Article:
“You can try to change, but for veterans will mental issues, it just takes one incident of something not happening for you, and you go right back into that mode,” he said. Even for homeless people with jobs, finding a place to live is not as easy as it sounds.
To get an apartment, you need valid ID, and proof of income. Hill, who had no need for a car and no place to store files, needed to get a valid ID. For that, he needed a birth certificate, another piece of documentation lost with his home. He needed to apply for a copy of the birth certificate and a copy of his social security cards. All of the ID applications cost money — money he did not have.
That, he said, is how he wound up on the streets for the better part of two decades. Once he relocated himself to Arlington, he immediately found A-SPAN, and the nonprofit immediately got to work finding him a home.
“Veterans don’t broadcast to each other ‘this is where you find the help you need,'” Hill said. “But when I came to Arlington, everyone knew A-SPAN.”
Last year, Arlington completed its successful 100 Homes campaign, housing more than 100 of its chronically homeless. It was part of a nationwide 100,000 homes campaign, which, when it concluded last June, wound up housing 108,000 people. Hill was honored with a ceremony in D.C. — he was the 100,000th person housed in the campaign.
Eisner will leave her post at the end of May, DHS spokesman Kurt Larrick confirmed. She is the latest high-level Arlington staffer to retire, following Police Chief Doug Scott’s announcement in January and County Manager Barbara Donnellan’s announcement last Friday.
Eisner has been with DHS for more than 30 years, joining the Arlington Employment Center in 1984 and working her way up to director in 2005. Although the timing is conspicuous after Donnellan’s announcement last week, a source tells ARLnow.com there’s “nothing sinister here” and that Eisner is just hoping to travel with her new husband.
Eisner immigrated to the United States when she was 8 years old and worked as an immigrant counselor before she joined DHS, her biography says. In DHS, she has served as chief of the Economic Independence Division and served for three years as DHS deputy director before taking over the top job from Marsha Allgeier.
“She is proud to have completed the consolidation of all DHS services here at Sequoia Plaza (Public Health and Behavioral Health are joining us here this summer, joining the rest of the programs that came her in 2010) and maximizing the integration of human services in a centralized location,” Larrick said in an email. She is “also proud of all the work the department has done to strengthen, protect and empower Arlingtonians in need.”
The county has not formally announced Eisner’s retirement. It’s unclear who will take over the department when she leaves her position.
Photo via Arlington County
The county’s Emergency Winter Shelter (EWS) opens for the 2014-2015 season tomorrow (Saturday). This will be the final season for the EWS, as the permanent homeless shelter under construction in Courthouse is set to open in spring.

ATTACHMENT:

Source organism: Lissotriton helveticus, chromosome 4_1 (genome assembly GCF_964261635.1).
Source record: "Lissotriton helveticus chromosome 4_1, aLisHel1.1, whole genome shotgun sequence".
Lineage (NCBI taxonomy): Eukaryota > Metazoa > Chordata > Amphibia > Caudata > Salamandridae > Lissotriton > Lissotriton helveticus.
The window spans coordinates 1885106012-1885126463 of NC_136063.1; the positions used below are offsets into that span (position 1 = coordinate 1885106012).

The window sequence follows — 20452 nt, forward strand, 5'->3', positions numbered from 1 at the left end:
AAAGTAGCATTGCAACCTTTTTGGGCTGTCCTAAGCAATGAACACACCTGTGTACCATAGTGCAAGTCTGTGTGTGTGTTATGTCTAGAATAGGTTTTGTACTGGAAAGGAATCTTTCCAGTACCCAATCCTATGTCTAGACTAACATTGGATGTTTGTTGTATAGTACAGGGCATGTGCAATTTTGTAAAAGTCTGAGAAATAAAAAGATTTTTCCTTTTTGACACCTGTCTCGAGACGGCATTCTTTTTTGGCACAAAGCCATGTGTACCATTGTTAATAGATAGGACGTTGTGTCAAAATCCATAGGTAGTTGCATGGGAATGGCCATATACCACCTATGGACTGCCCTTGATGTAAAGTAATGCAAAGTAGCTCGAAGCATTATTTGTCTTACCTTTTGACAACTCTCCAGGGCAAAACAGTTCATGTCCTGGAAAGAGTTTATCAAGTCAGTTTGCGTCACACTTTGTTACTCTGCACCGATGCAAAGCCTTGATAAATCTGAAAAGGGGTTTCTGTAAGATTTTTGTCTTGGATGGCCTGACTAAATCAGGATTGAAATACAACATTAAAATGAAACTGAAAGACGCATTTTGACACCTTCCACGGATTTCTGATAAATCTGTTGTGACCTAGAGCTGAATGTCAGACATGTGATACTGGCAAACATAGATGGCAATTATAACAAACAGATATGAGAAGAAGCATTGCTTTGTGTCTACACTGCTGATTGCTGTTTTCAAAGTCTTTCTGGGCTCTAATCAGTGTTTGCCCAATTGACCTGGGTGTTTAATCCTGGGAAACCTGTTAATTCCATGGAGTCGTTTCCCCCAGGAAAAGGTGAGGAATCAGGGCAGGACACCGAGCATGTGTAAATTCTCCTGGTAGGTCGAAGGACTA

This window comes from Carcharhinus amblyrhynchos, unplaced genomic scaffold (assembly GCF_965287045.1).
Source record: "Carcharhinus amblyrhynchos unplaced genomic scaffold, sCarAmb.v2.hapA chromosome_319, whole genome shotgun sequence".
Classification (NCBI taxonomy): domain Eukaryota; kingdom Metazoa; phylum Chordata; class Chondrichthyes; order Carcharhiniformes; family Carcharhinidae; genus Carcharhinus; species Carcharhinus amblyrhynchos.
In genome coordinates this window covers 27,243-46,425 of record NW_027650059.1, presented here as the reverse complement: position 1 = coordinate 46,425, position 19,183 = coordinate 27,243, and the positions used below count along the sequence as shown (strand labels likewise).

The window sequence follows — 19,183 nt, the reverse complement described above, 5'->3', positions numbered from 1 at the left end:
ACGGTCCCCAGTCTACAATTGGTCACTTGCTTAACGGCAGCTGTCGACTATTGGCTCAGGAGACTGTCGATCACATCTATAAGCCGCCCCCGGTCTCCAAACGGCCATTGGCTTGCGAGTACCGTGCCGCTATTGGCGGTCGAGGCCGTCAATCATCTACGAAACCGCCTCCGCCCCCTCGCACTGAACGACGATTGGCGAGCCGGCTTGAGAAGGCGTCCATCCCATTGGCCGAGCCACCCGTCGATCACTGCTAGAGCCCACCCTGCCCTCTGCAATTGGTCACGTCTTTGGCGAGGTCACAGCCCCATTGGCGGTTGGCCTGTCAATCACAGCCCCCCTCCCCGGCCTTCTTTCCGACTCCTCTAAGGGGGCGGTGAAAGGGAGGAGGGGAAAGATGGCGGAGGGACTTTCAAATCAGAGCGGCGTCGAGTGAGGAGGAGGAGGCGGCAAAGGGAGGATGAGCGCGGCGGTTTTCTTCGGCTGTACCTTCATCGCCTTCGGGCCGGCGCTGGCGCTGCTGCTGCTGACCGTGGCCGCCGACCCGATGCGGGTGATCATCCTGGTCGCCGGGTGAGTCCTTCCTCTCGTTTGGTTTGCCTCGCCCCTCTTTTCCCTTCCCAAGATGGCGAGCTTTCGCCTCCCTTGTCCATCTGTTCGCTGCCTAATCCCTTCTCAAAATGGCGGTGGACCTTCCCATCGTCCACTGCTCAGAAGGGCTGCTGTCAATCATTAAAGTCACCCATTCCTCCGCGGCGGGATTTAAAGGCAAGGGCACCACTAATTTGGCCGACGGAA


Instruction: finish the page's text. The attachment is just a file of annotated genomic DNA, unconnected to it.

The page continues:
The EWS will be open for vulnerable residents every day from 4:00 p.m.-9:00 a.m., through March 31. Hours may be extended on especially cold days, which happened during last season’s cold snap. The temporary facility at 2049 15th Street N. accommodates up to 74 people and other nearby facilities can be used as overflow during severe weather.
Arlington County funds the EWS and it is operated by the nonprofit Arlington Street People’s Assistance Network (A-SPAN), under the supervision of the county’s Department of Human Services. It provides homeless residents with facilities for sleeping, eating, showering and doing laundry.
A-SPAN also will operate the new Homeless Services Center (2020 14th Street N.) when it opens, which is expected to be in April.
“We are anticipating a seamless transition,” said Department of Human Services spokesman Kurt Larrick. “A-SPAN will continue to be the service provider and they’ve demonstrated they are great at what they do.”
The goal for employees of the new Homeless Services Center is not only to house homeless residents, but also to identify and tackle the issues that drove a person to homelessness. County agencies and nonprofit partners will continue to provide resources such as employment training, financial management assistance, and treatment for mental health and substance abuse.
“We’ve got a head start on this even before the new center opens – it’s essentially the same approach we used for the recently completed 100 Homes Campaign,” said Larrick. “It’s the approach we use in our Permanent Supportive Housing Programs – where we get the housing piece in place and then ensure that people get the supports they need to maintain their housing.”
In February, the County Board approved a $6.6 million contract for the new Homeless Services Center, and construction began in April. Right now, workers are continuing to repair weather-damaged columns in the former open parking area under part of the second floor. This known issue was part of the contract. Once the building inspector approves the fixes, workers can removed the extra steel supports installed to carry building loads during repairs, and move on to the next phase. Construction is scheduled to wrap up in March, in time for the April opening.
When finished, the shelter will house 50 year round beds on the third floor, with room for an additional 25 beds during the winter. The second floor will have a kitchen and dining area, in addition to a day room and offices for counseling. Floors four through seven will be converted to county offices at a later date.
Construction updates will be posted online.